Concerning eternal life, Jonathan Edwards wrote this: “The sum of that eternal life which Christ purchased is holiness; it is a holy happiness. And there is in faith a liking of the happiness that Christ has procured and offers.”
So one day a young man ran up to Jesus, knelt before Him, and called him “Good Teacher.” By his own estimation, he had lived a pretty good life. In fact, he could check off the commandments in his head as Jesus quoted them. Yet, he put a lot of effort into garnering a one-on-one with Jesus, which tells us that he sensed something was still missing in his spiritual disciplines or that he really was zealous to secure his happiness in the life to come. God has put eternity in man’s heart and he will seek it in multiple ways that always fall short apart from the new birth.
The man kneeling at the feet of Jesus didn’t recognize how skewed and disordered his priorities were. Idolatry can be defined as disordered loves or desires, and this affluent seeker of eternal life desired a secured happiness and spiritual fulfillment for the future, affirmed by Jesus Himself.
For a second, the young man’s heart must have leaped for joy when he heard that only one thing was required. Only one! This fit his working assumption—surely he could do that one thing and procure his desired end. But it wasn’t to be. That one thing Jesus instructed him to do seemed way over the top. It would be like plucking out his right eye or cutting off his right arm or taking up a cross and dying daily. Jesus called this rich young man to a radical life of pursuing his full happiness in God Himself. This is eternal life—to know the only true God and Jesus Christ whom He has sent (John 17:3).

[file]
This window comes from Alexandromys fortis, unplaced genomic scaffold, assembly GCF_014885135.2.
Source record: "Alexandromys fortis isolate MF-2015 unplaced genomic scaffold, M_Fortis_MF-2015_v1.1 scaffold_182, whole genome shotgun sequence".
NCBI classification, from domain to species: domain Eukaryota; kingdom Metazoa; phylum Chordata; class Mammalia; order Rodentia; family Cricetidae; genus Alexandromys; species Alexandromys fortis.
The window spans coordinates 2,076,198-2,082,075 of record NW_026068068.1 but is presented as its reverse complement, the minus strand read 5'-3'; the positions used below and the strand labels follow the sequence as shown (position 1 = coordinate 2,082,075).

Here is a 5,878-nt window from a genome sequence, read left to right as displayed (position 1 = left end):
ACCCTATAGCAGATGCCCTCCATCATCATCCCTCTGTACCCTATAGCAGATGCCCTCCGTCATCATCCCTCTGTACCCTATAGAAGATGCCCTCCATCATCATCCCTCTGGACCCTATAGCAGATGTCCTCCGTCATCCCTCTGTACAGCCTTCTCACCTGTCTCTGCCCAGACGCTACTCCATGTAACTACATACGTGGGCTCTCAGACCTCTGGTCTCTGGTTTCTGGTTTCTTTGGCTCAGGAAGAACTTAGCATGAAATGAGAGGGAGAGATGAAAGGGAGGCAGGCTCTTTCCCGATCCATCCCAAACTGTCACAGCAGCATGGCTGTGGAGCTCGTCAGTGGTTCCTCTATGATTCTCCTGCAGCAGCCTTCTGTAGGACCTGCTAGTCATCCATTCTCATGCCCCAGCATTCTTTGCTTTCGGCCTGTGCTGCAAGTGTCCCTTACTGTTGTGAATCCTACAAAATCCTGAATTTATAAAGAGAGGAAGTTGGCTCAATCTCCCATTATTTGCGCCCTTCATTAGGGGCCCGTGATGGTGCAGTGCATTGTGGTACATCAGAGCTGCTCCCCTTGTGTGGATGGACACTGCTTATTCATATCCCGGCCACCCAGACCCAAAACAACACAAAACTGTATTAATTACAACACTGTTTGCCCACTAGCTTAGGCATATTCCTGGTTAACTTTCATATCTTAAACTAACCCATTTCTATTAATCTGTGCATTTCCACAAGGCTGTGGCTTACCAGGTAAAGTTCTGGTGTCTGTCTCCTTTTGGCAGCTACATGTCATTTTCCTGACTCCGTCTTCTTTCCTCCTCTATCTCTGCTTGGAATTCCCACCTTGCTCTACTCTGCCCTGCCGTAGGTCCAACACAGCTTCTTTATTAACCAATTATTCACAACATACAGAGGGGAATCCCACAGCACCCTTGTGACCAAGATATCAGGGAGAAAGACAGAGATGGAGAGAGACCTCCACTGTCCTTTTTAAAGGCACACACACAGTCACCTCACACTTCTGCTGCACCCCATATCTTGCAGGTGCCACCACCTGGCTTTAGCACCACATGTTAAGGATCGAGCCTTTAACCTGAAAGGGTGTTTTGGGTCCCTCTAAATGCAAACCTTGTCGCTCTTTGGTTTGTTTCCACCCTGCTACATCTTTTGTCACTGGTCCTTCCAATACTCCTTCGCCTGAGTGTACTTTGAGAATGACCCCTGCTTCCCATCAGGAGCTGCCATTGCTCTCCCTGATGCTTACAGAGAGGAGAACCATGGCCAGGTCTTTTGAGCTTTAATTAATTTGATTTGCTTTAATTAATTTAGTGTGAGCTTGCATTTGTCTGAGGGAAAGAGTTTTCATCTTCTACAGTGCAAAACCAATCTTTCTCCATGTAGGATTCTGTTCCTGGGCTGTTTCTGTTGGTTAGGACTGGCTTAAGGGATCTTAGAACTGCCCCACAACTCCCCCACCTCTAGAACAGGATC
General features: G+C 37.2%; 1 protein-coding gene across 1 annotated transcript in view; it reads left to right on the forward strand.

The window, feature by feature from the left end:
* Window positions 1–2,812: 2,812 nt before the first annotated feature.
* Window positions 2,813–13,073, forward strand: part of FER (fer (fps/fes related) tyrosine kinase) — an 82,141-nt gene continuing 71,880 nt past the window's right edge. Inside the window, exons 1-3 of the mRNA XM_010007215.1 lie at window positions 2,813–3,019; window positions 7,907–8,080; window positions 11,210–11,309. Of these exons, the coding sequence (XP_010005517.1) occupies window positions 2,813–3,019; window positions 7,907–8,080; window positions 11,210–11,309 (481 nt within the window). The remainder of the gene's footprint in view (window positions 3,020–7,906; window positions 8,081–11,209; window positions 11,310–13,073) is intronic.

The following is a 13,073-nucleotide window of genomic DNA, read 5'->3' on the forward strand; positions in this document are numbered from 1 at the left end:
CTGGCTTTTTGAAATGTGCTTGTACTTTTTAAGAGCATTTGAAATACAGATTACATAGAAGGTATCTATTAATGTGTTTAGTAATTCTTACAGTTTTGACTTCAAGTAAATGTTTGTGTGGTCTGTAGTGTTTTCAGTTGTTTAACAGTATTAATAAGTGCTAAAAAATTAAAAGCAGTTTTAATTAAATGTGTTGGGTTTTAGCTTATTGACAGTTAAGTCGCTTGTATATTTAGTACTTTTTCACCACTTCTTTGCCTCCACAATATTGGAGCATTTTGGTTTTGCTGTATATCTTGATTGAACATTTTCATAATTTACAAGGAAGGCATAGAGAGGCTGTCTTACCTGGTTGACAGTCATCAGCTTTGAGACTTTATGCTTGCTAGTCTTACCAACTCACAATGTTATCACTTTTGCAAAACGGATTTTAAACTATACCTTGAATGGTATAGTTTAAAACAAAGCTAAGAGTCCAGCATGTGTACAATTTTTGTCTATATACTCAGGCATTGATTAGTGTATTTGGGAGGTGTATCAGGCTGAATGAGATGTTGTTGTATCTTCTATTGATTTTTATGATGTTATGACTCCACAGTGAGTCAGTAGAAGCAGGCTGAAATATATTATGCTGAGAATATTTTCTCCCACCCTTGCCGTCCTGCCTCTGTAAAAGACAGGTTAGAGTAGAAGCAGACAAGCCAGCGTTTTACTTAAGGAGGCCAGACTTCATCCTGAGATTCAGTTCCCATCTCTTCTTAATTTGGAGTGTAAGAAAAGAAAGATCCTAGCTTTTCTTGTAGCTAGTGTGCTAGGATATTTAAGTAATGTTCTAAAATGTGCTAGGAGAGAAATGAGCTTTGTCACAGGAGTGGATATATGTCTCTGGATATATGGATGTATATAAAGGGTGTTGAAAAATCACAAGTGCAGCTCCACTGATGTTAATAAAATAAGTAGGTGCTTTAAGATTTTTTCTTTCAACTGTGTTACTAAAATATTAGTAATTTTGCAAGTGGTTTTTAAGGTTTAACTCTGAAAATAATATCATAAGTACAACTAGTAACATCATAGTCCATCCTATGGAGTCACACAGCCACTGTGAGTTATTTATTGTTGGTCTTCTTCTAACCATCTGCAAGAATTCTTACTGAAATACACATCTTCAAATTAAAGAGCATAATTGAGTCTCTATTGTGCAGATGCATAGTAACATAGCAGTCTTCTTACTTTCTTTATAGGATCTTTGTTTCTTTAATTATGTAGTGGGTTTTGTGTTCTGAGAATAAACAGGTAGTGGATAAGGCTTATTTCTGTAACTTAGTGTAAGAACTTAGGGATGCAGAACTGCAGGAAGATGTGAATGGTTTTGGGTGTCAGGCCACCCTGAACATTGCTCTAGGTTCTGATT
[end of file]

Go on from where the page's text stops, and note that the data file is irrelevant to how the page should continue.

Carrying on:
We’re told he was “disheartened by the saying” and went away sorrowful. He found it impossible to set both hands to the plow while grasping his wealth. He simply couldn’t delight himself in the Lord when his heart was so full of stuff. Henry Skougal put it this way: “The worth and excellency of a soul is to be measured by the object of its desire.” This young man desired another commandment to obey, something he could achieve on his own and add to the list he already took pride in. As a result, he lost happiness both in this life and the next.
How I use money and handle my stuff speaks to my eternal values. More importantly, the choices I make each day regarding money and stuff bear eternal consequence—Am I living for this world or the next? Matthew Henry ended his commentary on the rich young ruler with this exhortation: “Let us pray to be enabled to part with all, if required, in Christ’s service, and to use all we are allowed to keep in his service.”
Rich Young Ruler Sunday School Flannelgraph
We’re teaching Mark 10 this week and made some visuals of the rich young ruler to use with children. You’ll find a house, a tree, a camel, some money bags, and the rich young ruler below. These work well as flannelgraph objects. You are welcome to download them and use them in your own home or Bible classes.
Children’s Ministry International sells flocked paper for the backing. We love using this because it makes everything so easy. Just peel, stick it on the back of the printed card stock, and cut out your figures.